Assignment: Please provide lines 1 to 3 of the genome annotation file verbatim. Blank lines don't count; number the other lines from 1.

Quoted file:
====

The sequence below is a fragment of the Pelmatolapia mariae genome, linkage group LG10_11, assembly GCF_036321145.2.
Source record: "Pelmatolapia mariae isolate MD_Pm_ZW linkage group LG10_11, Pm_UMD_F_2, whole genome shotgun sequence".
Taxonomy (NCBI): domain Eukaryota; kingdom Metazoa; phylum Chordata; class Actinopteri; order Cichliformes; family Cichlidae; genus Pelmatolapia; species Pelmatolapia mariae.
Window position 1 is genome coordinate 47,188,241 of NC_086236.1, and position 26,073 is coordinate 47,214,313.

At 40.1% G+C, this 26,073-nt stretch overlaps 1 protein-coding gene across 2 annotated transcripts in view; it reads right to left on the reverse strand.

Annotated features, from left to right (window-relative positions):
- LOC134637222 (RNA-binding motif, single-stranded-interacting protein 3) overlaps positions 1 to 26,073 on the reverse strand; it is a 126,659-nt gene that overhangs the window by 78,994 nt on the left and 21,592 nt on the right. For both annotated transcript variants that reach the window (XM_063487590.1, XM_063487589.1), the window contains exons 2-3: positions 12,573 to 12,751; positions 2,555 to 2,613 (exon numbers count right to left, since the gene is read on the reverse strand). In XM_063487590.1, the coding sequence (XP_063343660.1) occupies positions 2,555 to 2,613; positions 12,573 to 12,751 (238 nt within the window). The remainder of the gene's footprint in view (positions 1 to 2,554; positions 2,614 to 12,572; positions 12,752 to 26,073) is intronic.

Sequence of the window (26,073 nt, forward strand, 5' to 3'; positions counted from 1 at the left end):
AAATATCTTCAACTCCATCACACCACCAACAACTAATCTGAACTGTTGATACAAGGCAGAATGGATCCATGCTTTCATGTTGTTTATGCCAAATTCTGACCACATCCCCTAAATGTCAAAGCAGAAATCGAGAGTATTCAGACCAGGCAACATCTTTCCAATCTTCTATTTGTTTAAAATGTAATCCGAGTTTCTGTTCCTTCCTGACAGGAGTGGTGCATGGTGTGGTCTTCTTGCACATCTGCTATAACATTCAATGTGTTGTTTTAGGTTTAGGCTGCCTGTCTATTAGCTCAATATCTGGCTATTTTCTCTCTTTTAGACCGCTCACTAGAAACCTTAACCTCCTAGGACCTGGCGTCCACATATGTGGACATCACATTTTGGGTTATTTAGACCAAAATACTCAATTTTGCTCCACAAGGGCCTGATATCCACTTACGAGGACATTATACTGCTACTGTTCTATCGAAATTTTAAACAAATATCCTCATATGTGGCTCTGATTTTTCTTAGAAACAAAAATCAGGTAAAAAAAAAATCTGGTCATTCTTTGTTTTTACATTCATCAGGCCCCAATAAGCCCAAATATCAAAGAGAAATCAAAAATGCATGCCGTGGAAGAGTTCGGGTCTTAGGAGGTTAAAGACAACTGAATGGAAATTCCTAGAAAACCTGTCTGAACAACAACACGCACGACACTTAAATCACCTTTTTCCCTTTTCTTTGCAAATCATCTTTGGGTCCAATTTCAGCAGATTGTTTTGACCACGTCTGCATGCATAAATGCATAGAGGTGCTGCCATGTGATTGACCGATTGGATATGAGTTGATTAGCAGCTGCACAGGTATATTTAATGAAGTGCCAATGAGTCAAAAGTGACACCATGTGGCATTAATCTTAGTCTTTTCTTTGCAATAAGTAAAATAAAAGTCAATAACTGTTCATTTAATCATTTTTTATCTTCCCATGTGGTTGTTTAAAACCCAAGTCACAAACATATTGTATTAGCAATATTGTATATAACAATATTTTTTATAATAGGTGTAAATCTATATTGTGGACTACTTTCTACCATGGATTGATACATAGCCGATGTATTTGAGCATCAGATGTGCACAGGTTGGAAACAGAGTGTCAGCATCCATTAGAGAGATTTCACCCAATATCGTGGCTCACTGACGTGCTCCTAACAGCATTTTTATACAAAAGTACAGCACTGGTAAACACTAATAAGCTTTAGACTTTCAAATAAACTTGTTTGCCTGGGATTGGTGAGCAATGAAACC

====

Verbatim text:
The sequence below is a fragment of the Pelmatolapia mariae genome, linkage group LG10_11, assembly GCF_036321145.2.
Source record: "Pelmatolapia mariae isolate MD_Pm_ZW linkage group LG10_11, Pm_UMD_F_2, whole genome shotgun sequence".
Taxonomy (NCBI): domain Eukaryota; kingdom Metazoa; phylum Chordata; class Actinopteri; order Cichliformes; family Cichlidae; genus Pelmatolapia; species Pelmatolapia mariae.